The Bavarian Virtual University (BVU)


The Bavarian Virtual University (BVU) was established in 2000 as a network organisation run by the universities and universities of applied sciences of the Free State of Bavaria. Its primary goal is to improve studying conditions for the growing number of students who require flexibility both in terms of time and place. This flexibility is best offered by virtual teaching and learning environments.

The BVU network currently encompasses 31 member universities with some 360,000 students. Several hundred professors from Bavaria are involved in the BVU either in a teaching capacity or as committee members. With a portfolio of well over 400 courses, the BVU considerably extends the range of offerings made available by the Bavarian universities. The academic year of 2014/2015 saw around 150,000 course enrolments by some 50,000 students; these numbers are expected to rise by about 10% in the current academic year. All BVU courses offer a graded certificate of achievement on completion which can be used as credits in a degree course.

It is expensive to produce attractive web-based courses that fully utilise the didactic advantages of the medium. In order to get the most out of this expenditure, the Free State of Bavaria supports the coordinated and practice-oriented development of courses for use across the universities. The courses offered as part of the BVU programme are generally developed by a member university on the basis of tenders. Applications for funding of a new course must be made jointly by at least two universities. The universities in the consortium provide a binding guarantee that the course will be part of a compulsory module or a compulsory elective module for one of their degree courses and that they will recognise the study results achieved in this course. At the same time these courses must be made available to students from all member universities. They are free of charge to these students; other individuals can use the courses for a fee which is based on fees for guest students. This coordination and cooperation across the whole of Bavaria means that public funds can be used more efficiently than would be the case if each university were to develop its own courses in an uncoordinated way. The BVU supports the systems of the existing universities rather than competing with them. It is not a university in its own right, nor does it offer fully-fledged degree courses or its own certificates, credits etc. The BVU enables member universities to use elements of distance learning and by doing so to offer their students greater flexibility in terms of time and place.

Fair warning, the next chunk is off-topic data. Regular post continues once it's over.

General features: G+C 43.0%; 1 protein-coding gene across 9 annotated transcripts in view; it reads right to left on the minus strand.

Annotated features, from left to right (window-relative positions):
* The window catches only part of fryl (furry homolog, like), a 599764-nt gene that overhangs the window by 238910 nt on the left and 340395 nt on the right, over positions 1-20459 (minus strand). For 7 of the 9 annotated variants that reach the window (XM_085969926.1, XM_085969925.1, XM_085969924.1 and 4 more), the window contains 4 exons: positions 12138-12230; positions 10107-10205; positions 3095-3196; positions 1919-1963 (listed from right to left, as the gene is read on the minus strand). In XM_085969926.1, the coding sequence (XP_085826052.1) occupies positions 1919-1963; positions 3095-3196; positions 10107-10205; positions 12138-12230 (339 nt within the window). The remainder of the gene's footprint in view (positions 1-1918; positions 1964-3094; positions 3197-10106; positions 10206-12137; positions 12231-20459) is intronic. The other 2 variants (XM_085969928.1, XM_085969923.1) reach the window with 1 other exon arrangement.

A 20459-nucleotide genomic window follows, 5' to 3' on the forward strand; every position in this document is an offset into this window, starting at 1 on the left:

The BVU utilises the existing infrastructure of the member universities wherever possible. The courses are stored on the servers of the universities that offer them, while the course catalogue and enrolment are organised centrally by the BVU Office. A number of different learning management systems (LMS) are employed by the BVU. In order to simplify access to the courses, the BVU assisted its member universities in creating an interoperable identity management system with a single sign-on.